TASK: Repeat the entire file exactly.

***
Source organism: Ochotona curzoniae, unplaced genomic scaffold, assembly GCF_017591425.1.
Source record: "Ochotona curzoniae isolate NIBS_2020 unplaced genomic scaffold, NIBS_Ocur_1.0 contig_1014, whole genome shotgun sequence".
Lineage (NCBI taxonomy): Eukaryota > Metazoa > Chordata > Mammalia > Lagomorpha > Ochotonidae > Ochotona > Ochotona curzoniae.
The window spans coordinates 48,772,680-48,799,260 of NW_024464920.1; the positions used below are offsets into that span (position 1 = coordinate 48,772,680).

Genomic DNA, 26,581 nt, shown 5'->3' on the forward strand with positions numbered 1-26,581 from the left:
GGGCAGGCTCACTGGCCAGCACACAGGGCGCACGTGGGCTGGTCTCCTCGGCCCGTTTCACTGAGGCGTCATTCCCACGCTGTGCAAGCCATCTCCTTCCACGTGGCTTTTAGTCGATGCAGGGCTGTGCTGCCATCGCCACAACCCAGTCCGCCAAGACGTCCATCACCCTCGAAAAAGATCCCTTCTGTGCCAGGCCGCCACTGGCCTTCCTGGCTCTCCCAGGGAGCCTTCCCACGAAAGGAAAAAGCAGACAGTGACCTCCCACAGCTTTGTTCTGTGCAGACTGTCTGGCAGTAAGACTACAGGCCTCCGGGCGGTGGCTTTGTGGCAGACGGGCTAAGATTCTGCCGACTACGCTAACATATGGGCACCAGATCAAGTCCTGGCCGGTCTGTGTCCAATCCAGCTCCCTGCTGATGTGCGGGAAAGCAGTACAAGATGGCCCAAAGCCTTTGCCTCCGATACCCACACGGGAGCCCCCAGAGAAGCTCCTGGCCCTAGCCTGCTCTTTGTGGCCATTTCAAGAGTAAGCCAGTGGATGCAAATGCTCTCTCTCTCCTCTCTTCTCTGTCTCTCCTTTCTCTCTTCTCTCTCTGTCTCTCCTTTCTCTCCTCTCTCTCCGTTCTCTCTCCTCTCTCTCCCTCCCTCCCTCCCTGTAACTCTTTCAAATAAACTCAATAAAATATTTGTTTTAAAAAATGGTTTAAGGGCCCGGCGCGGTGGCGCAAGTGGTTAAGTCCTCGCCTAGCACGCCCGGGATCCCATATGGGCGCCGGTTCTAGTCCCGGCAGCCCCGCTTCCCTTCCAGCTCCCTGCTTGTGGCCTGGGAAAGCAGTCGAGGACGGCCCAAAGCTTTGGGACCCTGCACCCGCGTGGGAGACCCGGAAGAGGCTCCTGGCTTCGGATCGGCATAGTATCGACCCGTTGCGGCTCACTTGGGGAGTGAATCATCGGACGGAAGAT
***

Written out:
Source organism: Ochotona curzoniae, unplaced genomic scaffold, assembly GCF_017591425.1.
Source record: "Ochotona curzoniae isolate NIBS_2020 unplaced genomic scaffold, NIBS_Ocur_1.0 contig_1014, whole genome shotgun sequence".
Lineage (NCBI taxonomy): Eukaryota > Metazoa > Chordata > Mammalia > Lagomorpha > Ochotonidae > Ochotona > Ochotona curzoniae.
The window spans coordinates 48,772,680-48,799,260 of NW_024464920.1; the positions used below are offsets into that span (position 1 = coordinate 48,772,680).

Genomic DNA, 26,581 nt, shown 5'->3' on the forward strand with positions numbered 1-26,581 from the left:
GGGCAGGCTCACTGGCCAGCACACAGGGCGCACGTGGGCTGGTCTCCTCGGCCCGTTTCACTGAGGCGTCATTCCCACGCTGTGCAAGCCATCTCCTTCCACGTGGCTTTTAGTCGATGCAGGGCTGTGCTGCCATCGCCACAACCCAGTCCGCCAAGACGTCCATCACCCTCGAAAAAGATCCCTTCTGTGCCAGGCCGCCACTGGCCTTCCTGGCTCTCCCAGGGAGCCTTCCCACGAAAGGAAAAAGCAGACAGTGACCTCCCACAGCTTTGTTCTGTGCAGACTGTCTGGCAGTAAGACTACAGGCCTCCGGGCGGTGGCTTTGTGGCAGACGGGCTAAGATTCTGCCGACTACGCTAACATATGGGCACCAGATCAAGTCCTGGCCGGTCTGTGTCCAATCCAGCTCCCTGCTGATGTGCGGGAAAGCAGTACAAGATGGCCCAAAGCCTTTGCCTCCGATACCCACACGGGAGCCCCCAGAGAAGCTCCTGGCCCTAGCCTGCTCTTTGTGGCCATTTCAAGAGTAAGCCAGTGGATGCAAATGCTCTCTCTCTCCTCTCTTCTCTGTCTCTCCTTTCTCTCTTCTCTCTCTGTCTCTCCTTTCTCTCCTCTCTCTCCGTTCTCTCTCCTCTCTCTCCCTCCCTCCCTCCCTGTAACTCTTTCAAATAAACTCAATAAAATATTTGTTTTAAAAAATGGTTTAAGGGCCCGGCGCGGTGGCGCAAGTGGTTAAGTCCTCGCCTAGCACGCCCGGGATCCCATATGGGCGCCGGTTCTAGTCCCGGCAGCCCCGCTTCCCTTCCAGCTCCCTGCTTGTGGCCTGGGAAAGCAGTCGAGGACGGCCCAAAGCTTTGGGACCCTGCACCCGCGTGGGAGACCCGGAAGAGGCTCCTGGCTTCGGATCGGCATAGTATCGACCCGTTGCGGCTCACTTGGGGAGTGAATCATCGGACGGAAGAT